By: Barbara Brotman
Monday, February 27, 2012
Ratings aren't child's play for Classic Cinemas
Move to ban those younger than 6 from R-rated movies deserves an award.
Not to Monday-morning-quarterback the Academy Awards, but an Oscar should have gone to the Johnson family.
Chris Johnson and his parents, Willis and Shirley, are not actors, writers, directors or producers. But as the owners of Downers Grove-based Classic Cinemas, they arguably have as much effect on the moviegoing public as the usual Oscar subjects.
And the new policy they announced recently for their 13 theaters is a blockbuster.
Starting Friday, children younger than 6 will not be allowed into R-rated movies.
Talk about a decision deserving of the academy's humanitarian award! You can practically hear the sighs of relief from adults. Or you could read the inbox of company VicePresident Chris Johnson.
"I sent out an email ... to our subscribers, and instantly we got 300 responses back saying, 'Oh, wonderful. Great. What a good idea,'" he said.
The decision stemmed from complaints by moviegoers, he said. Classic Cinemas had dealt with the problem of young children at R-rated movies before — the previous policy forbade them after 6 p.m. — but then came "The Girl with the Dragon Tattoo."
The movie includes a scene of anal rape so brutal that I had to step out of the auditorium till it was over.
But there were young children in some audiences, to the dismay of people sitting nearby.
"We had comments from folks saying, 'This is horrible, you need to do something about this,'" Johnson said.
"Children under the age of 6 are problematical in our audience for a couple of reasons," said John Fithian, president and chief executive of the National Association of Theatre Owners.
"One, they can create disturbances for the other patrons when they get upset at the movie. And two, is it really appropriate in R-rated movies for these kids to be there at all? It's an age at which they can't always distinguish the difference between fantasy and reality."
The concern other moviegoers have for the emotional welfare of young children in the audience becomes another distraction.
It was for me when I saw the science fiction movie"Chronicle"recently. Rated PG-13, it includes a scene where a young man beats his father with such ferocity that the audience at my showing fell into shocked silence.
A silence broken by chortling.
"Ha ha ha!"
A 6-ish child standing at his seat next to a man who seemed to be his father was staring at the screen and laughing gleefully at every bloody smack.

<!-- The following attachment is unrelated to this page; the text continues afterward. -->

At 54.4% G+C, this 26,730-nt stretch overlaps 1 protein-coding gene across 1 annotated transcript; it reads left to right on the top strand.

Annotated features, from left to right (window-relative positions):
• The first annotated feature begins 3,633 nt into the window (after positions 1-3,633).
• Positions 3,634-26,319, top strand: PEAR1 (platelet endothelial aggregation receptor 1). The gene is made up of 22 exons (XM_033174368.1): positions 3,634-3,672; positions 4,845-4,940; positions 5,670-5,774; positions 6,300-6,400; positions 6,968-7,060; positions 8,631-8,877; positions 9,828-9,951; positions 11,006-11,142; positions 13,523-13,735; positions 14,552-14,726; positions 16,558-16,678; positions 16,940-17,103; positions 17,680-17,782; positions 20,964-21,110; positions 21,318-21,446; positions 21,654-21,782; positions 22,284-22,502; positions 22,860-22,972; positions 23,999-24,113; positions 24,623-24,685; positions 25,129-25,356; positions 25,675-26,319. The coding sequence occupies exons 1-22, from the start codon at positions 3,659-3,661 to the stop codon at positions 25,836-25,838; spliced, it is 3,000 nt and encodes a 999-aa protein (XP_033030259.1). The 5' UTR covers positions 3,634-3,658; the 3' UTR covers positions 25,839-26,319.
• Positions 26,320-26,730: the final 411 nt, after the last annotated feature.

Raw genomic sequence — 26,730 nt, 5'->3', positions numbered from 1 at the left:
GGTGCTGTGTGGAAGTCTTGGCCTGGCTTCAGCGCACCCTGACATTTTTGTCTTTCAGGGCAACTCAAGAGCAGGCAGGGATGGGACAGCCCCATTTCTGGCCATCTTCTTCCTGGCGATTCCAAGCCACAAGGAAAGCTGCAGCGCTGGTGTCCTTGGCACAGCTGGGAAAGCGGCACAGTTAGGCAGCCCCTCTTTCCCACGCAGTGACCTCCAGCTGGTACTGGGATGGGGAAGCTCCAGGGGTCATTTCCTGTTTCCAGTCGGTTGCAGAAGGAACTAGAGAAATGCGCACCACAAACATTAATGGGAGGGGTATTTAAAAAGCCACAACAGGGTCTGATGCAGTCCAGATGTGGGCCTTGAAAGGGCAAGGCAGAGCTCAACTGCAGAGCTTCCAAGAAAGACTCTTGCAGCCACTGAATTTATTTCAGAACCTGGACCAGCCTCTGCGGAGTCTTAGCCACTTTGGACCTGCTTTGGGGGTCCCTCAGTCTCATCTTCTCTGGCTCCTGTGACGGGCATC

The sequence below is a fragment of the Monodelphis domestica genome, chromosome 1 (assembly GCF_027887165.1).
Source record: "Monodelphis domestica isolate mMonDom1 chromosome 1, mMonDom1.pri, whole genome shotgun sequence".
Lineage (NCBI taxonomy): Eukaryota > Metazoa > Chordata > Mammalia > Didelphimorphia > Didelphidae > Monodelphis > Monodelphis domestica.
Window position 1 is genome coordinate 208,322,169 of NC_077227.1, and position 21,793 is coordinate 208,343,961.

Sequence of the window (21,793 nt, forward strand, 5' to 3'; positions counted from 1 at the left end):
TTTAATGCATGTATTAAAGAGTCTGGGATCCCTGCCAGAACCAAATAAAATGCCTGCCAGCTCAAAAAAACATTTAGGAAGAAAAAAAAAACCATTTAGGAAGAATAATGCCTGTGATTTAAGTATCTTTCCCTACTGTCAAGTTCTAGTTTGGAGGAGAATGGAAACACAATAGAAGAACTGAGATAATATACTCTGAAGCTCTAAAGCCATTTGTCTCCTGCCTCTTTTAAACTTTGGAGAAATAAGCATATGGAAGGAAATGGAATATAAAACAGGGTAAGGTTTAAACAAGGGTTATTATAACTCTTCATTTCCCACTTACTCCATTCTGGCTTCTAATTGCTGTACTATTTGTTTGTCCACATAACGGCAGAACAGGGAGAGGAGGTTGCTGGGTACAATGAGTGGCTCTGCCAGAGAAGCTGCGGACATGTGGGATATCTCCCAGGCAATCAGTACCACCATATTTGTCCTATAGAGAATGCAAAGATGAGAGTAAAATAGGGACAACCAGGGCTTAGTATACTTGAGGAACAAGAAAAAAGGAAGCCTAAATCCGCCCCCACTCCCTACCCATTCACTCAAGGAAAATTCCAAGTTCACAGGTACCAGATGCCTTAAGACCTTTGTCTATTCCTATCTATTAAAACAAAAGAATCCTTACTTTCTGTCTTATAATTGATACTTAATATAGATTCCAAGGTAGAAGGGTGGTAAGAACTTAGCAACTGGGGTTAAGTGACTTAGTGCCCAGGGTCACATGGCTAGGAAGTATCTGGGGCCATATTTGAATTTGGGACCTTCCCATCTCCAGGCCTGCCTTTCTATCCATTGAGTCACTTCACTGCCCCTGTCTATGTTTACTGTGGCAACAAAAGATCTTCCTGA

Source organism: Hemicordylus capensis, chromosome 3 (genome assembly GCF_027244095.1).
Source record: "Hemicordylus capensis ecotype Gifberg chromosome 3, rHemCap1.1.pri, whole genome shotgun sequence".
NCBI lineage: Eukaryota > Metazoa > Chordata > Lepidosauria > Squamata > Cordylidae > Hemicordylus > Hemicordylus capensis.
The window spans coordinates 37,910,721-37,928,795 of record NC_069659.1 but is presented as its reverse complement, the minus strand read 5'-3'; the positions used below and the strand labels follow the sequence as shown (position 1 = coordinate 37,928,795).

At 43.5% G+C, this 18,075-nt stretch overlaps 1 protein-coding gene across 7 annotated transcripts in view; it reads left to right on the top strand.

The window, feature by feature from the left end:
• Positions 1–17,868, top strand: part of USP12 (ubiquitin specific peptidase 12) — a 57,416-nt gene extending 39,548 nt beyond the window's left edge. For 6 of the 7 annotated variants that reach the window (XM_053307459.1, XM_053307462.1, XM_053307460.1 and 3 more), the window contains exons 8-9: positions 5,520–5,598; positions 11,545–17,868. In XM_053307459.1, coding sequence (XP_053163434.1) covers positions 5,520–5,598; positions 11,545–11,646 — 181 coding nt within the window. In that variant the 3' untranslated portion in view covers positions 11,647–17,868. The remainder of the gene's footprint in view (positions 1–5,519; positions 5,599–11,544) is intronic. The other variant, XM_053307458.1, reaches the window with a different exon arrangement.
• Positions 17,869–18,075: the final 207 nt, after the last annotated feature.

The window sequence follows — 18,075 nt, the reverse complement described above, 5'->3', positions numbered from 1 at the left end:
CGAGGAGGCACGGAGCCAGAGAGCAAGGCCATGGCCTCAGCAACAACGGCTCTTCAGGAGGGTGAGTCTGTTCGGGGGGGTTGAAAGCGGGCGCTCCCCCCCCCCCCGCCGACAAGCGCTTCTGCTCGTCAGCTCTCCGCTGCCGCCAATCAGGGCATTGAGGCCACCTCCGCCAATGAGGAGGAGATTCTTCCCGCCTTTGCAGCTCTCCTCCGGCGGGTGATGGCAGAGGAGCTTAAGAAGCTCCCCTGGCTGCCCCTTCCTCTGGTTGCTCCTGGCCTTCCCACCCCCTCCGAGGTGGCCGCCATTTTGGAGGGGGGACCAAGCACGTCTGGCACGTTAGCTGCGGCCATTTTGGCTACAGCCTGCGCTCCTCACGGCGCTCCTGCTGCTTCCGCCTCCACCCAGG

I'm not sure which was more distracting, the sound of the laughter or the fact that a small child found this level of realistic violence funny.
Johnson and his parents — his father is president of Classic Cinemas and his mother corporate secretary — struggled with the issue. Classic Cinemas is a movie theater company, not a parent.
"I really wanted to avoid the perception that, 'Hey, you guys are really infringing on my parental rights,'" Johnson said. "There's a certain sticky slope when you start saying what's right for one's child."
But they decided they would simply be strengthening the R rating, which requires a parent or adult guardian for children younger than 17. The full description by the Motion Picture Association of America includes the warning, "Generally, it is not appropriate for parents to bring their young children with them to R-rated motion pictures."
"We're just stepping it up a little," Johnson said. "The guests are the ones paying the money. And if we're providing an auditorium that's not conducive to seeing a movie, hey, we've got to change."
After considerable discussion, they decided on the new policy. In addition to banning children younger than 6, it calls for full-price tickets for children ages 6-11. There can be times when an R-rated movie is appropriate for an older child, Johnson said — he cited"The King's Speech"— "but we're not going to give you a discount and encourage it."
Other movie theaters have also banned children younger than 6 from R-rated movies, Fithian said. The theater owners association is considering making it a policy throughout the industry, although it presents the challenge of figuring out who is younger than 6 among a population too young for driver's licenses.
I nominate Classic Cinemas for the movie lover's equivalent of a gold statuette, though Johnson dashed my hopes for an end to those glowing cellphones texting in the dark.
"We're not doing any cellphone jamming," he said firmly. "It's illegal."
He also nixed my suggestion that anyone over 5 feet 3 be banned from the front half of the movie theater.
"I'm 6-3," said Johnson, suggesting the best solution was stadium seating.
He won't get to thank the academy at that rate, at least not if all the voting members are my height.
But no matter. The Oscar didn't go to the Johnsons last night. They'll have to settle for our gratitude.
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